Maybe The Lost World is the science fiction novel done properly in Conan Doyle's view, as perhaps indicated in the Duke of Durham's speech near the close of the tale:

'Apparently the age of romance was not dead, and there was common ground upon which the wildest imaginings of the novelist could meet the actual scientific investigations of the searcher for truth.'

That said, there is little to suggest a devotion to scientific rigour equivalent to that of the later Asimov and his pals. The fabulous dinosaurs of The Lost World are presented as horrors, with little discussion of their habits or anachronistic survival, and of course there are those pterodactyls with wing spans of twenty or more feet.

Then again, there also seemed to be the possibility that this was a tale of jolly chaps set in contrast to the inhuman scientific eccentricity of Challenger, an interesting character, but not really a sympathetic one. You certainly wouldn't want him batting for your team:

'You should cultivate the scientific eye and the detached scientific mind,' said he. 'To a man of philosophic temperament like myself the blood-tick, with its lancet-like proboscis and its distending stomach, is as beautiful a work of Nature as the peacock, or, for that matter, the aurora borealis. It pains me to hear you speak of it in so unappreciative a fashion.'

Ultimately, I had to conclude that I was overthinking this, and that The Lost World really is just a romp, a ripping wheeze, or the literary equivalent of a good hard game of Rugger before tea, as Brian Aldiss puts it. In fact, it pretty much does everything that Aldiss gives as a reason for disliking John Wyndham's novels, and which John Wyndham's novels don't actually do - chaps having a jolly exciting time with thrills and scrapes aplenty.

There's nothing wrong with a bit of brainless adventure, but for my money, The Lost World doesn't actually do it very well. Whilst it contains none of the commentary or criticism of Wells, and is written by an author who generally supported the colonial interests of his country, the imperialism is fairly understated, as is the casual racism that so often infects novels of this vintage. So it scores fairly high in those respects, and is as elegantly composed as you would expect of Conan Doyle; but I expected more, and I didn't anticipate being quite so bored as I was. Oh well.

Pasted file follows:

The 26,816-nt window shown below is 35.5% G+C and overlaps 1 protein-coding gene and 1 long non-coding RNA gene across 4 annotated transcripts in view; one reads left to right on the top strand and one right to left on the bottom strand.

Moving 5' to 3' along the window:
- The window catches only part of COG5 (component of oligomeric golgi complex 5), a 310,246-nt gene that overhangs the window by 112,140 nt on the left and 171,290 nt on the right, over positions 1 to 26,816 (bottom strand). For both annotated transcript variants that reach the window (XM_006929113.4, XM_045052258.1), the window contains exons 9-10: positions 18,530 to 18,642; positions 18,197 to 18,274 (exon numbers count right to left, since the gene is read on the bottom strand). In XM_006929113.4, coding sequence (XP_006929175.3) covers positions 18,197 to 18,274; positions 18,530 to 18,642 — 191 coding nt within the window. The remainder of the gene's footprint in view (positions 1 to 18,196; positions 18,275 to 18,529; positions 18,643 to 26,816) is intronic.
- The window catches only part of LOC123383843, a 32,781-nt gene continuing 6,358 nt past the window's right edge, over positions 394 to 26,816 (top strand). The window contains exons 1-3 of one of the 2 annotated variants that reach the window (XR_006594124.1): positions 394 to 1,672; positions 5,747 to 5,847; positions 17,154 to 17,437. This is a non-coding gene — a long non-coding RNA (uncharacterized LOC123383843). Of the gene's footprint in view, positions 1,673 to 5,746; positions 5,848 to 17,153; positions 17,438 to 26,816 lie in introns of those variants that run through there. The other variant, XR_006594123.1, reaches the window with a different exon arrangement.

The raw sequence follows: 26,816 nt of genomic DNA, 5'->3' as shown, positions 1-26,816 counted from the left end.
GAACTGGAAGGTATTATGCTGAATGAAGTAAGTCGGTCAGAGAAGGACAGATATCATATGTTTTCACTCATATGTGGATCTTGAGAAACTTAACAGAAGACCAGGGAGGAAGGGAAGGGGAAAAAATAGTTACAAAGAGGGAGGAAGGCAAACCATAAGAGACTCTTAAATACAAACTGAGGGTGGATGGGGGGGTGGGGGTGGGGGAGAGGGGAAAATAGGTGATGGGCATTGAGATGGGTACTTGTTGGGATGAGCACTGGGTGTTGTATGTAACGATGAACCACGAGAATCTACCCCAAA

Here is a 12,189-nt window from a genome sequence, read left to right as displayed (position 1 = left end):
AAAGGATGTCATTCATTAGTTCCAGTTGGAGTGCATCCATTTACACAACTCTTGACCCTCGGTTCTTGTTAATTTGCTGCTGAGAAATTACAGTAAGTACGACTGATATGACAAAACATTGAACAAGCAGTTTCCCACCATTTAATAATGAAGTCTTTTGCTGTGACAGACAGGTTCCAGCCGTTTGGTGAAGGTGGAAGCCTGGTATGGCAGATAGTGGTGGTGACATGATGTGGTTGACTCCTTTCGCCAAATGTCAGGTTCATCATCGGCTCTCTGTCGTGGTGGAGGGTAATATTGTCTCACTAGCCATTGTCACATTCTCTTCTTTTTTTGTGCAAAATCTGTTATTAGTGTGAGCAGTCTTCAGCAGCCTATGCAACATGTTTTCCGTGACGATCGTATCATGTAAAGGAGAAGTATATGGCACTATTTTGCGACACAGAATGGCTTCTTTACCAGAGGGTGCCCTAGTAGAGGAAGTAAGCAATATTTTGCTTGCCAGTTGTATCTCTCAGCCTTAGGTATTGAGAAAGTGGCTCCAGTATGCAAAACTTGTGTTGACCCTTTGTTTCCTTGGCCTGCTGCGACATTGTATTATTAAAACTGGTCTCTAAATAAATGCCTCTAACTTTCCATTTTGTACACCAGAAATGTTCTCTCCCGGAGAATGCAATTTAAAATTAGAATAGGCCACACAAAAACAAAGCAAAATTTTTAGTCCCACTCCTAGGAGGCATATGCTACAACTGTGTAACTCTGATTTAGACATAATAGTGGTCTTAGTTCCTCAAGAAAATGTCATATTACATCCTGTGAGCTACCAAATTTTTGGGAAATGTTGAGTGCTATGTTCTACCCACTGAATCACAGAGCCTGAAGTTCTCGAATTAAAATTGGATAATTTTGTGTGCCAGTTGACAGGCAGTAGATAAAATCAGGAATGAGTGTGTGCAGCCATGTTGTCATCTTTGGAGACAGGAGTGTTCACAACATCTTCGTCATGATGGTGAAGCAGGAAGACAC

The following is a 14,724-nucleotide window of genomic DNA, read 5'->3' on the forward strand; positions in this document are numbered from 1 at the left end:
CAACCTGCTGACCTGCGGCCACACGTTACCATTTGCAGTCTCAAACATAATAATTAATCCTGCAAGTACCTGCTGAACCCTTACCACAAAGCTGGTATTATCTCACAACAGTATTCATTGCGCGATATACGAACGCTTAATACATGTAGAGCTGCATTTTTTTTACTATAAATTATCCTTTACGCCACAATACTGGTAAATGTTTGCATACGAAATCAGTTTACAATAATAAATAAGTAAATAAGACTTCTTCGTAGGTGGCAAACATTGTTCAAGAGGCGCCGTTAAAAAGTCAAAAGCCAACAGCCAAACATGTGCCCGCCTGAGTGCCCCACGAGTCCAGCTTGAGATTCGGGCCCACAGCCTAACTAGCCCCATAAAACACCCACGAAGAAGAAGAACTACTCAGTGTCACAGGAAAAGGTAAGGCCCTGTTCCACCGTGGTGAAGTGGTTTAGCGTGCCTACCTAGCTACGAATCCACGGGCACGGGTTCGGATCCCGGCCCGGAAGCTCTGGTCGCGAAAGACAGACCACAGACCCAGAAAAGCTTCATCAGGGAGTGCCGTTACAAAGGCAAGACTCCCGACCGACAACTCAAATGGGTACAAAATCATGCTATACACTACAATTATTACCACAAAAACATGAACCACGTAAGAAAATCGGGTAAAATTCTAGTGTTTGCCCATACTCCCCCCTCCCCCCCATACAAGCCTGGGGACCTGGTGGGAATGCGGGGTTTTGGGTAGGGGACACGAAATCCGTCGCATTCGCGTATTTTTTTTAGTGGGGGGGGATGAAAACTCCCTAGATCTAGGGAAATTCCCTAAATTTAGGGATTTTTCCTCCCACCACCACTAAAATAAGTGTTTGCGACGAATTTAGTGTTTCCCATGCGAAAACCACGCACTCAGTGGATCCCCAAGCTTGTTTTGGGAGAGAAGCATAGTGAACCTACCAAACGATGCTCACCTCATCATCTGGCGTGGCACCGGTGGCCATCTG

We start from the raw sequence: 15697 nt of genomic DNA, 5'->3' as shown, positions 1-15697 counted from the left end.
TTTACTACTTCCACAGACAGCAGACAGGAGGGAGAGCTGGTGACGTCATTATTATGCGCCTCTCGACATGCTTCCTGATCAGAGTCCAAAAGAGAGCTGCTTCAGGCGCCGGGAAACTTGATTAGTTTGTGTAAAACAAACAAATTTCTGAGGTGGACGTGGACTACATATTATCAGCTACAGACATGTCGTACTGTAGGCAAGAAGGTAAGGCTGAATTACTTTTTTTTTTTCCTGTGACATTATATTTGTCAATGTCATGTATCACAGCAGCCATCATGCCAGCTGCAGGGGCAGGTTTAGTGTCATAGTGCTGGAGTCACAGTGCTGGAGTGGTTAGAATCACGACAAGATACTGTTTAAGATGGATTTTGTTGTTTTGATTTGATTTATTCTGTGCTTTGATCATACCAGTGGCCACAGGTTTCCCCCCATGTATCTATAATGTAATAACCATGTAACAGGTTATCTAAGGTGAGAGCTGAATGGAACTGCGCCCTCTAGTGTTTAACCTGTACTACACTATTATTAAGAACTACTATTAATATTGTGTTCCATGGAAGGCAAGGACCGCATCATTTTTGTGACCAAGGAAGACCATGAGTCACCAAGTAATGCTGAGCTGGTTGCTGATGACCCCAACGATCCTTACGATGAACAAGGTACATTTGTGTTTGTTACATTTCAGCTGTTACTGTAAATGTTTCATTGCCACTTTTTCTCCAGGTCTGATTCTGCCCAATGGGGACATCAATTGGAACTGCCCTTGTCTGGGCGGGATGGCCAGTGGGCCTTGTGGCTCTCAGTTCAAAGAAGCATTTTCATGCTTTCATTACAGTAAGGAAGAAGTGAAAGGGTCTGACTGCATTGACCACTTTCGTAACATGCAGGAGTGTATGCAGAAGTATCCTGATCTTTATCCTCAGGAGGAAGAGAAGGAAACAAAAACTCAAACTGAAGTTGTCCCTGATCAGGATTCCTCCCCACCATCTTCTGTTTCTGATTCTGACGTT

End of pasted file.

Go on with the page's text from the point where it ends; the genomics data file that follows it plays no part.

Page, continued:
Monday, 12 May 2014

Alan Moore: Storyteller

Gary Spencer Millidge Alan Moore: Storyteller (2011)

I probably wouldn't have bothered with this one had I not seen a copy going cheap in Half Price Books, although on the other hand, I wasn't actually aware of its existence until I saw a copy going cheap in Half Price Books. It's a lovely book, a big, fat hardcover thing with a compact disc and glossy pages but twenty-five squid would have been a lot to pay were I still living in England and thus obliged to frequent those miserable walletectomy centres that pass for book stores. Besides, I read Lance Parkin's wonderful Magic Words only a few months ago, so another Alan Moore biography seemed excessive, or would have done were it not for this one reproducing so much artwork, particularly from early fanzines and the like.

Alan Moore is of course the most famous comic bloke of all time, an excessively talented author and by all accounts a lovely man about whom quite enough has probably already been written. Certainly between this and Lance Parkin's biography I can't see that we'll need any more of these for a while. Of the two, Magic Words is, on balance, possibly the superior book, or at least it's the one I myself preferred, it being the one which maintained what I would consider an appropriate level of detail from start to finish. Storyteller comes close, but spends too much time on all of those magical performances, most of which could have been succinctly covered within a single chapter; at least on the grounds that Moore's run on Swamp Thing isn't broken up into a chapter for each issue.